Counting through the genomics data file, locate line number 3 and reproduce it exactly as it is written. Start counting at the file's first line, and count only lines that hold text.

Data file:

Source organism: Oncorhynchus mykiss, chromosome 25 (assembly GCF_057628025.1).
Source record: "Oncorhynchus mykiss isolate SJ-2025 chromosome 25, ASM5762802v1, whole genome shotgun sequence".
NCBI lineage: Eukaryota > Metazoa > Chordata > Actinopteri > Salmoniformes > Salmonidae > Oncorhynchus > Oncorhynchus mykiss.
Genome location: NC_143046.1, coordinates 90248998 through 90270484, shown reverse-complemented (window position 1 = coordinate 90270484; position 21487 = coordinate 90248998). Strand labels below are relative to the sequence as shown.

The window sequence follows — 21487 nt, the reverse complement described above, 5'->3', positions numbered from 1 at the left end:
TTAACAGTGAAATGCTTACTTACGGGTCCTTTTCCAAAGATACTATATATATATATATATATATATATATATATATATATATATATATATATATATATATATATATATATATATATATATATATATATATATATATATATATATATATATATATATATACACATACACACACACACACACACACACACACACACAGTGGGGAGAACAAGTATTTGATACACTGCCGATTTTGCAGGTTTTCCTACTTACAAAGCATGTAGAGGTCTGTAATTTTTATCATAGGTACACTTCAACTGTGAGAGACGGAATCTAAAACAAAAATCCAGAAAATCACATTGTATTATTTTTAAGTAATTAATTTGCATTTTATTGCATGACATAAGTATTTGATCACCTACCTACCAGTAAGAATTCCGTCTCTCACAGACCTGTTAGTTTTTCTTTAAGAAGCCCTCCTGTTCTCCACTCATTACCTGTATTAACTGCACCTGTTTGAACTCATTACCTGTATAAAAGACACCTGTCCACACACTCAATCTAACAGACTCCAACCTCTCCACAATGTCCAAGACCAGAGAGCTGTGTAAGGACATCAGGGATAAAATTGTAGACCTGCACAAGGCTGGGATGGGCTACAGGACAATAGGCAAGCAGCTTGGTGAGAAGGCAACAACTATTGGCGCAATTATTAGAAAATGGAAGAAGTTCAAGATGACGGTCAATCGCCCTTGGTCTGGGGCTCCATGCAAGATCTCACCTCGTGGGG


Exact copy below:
NCBI lineage: Eukaryota > Metazoa > Chordata > Actinopteri > Salmoniformes > Salmonidae > Oncorhynchus > Oncorhynchus mykiss.